Over time, there have been many significant turning points in the healthcare industry. Some have been positive, like the Hill Burton Act, which resulted in many hospitals getting built. Others haven’t been as positive – like electroshock therapy that resulted in a lot of people getting buzzed in the wrong way. But few compare to the regulation that required eligible providers and eligible hospitals to install electronic health records (EHRs) to fulfill the Meaningful Use mandate.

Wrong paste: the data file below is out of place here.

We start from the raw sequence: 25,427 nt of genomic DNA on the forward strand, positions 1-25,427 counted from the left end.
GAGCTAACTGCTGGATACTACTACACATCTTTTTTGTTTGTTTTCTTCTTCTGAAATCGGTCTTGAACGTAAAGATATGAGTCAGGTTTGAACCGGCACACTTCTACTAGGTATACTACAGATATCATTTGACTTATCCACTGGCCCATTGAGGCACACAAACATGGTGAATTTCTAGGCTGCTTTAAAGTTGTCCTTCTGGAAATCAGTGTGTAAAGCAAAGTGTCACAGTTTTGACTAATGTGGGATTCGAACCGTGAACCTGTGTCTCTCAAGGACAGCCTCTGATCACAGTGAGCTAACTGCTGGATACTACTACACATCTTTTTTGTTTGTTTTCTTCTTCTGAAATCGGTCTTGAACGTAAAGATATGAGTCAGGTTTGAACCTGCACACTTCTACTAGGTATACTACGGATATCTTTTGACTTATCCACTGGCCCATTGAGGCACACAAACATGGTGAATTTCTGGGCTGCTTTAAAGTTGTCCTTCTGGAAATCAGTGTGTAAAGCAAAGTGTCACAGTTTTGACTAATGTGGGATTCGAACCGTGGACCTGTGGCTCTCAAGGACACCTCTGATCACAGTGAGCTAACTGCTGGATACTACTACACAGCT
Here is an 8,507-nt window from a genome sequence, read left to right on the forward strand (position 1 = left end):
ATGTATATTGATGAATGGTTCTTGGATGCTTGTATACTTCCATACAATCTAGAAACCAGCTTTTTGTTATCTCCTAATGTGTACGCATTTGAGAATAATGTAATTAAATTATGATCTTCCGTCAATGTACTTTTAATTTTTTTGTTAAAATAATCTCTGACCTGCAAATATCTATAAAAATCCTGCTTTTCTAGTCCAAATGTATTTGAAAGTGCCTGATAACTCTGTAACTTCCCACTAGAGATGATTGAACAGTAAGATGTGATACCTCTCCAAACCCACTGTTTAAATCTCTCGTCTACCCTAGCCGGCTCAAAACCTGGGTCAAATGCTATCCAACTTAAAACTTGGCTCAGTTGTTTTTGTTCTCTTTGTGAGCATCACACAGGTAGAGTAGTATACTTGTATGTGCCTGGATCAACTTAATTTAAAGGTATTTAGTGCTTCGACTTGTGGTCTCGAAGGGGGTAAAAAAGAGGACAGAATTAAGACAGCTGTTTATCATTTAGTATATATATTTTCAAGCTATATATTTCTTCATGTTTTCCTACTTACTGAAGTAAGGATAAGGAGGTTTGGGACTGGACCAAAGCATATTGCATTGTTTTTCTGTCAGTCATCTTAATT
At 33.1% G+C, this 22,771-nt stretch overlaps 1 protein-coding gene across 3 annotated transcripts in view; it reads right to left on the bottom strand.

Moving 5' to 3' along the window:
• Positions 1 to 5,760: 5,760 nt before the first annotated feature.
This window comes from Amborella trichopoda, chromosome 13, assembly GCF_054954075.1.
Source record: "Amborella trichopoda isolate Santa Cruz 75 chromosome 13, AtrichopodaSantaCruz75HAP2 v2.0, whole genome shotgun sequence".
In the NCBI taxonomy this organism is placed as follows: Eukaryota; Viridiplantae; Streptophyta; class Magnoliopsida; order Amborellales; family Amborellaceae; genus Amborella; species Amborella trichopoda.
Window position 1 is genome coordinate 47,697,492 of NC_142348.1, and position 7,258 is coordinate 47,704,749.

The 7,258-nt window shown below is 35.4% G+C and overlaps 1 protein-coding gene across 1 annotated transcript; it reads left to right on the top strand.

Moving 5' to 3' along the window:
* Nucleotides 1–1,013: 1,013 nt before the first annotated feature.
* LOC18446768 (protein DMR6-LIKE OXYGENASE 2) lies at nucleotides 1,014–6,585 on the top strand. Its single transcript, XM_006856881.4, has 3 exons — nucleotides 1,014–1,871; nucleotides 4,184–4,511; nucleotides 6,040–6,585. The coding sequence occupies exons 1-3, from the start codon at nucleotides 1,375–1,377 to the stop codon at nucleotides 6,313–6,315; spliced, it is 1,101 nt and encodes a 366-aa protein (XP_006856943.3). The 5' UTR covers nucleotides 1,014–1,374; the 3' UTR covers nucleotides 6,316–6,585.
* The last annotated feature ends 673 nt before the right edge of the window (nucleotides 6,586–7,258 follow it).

With the Meaningful Use mandate – like so many other government mandates – good intentions were corrupted by hasty implementation. As an unfortunate consequence, another CMS carrot-and-stick program has provided a great deal more stick than carrot. To make matters even worse, the vision of EHRs helping improve quality and reduce cost has only partially been fulfilled. Quality is improving, because we can better measure processes and outcomes with much more data that originates from the EHR. But the cost of purchasing, installing, customizing, and updating software platforms that are cobbled together and inelegantly developed has been staggering. Forced to purchase software to meet government mandates, hospitals and physician practices blindly launched into long-term investments that were more like Pandora’s Box than the Holy Grail. Independently published EHR satisfaction surveys are like presidential polls, telling us the best choice out of a less-than-satisfactory array of candidates.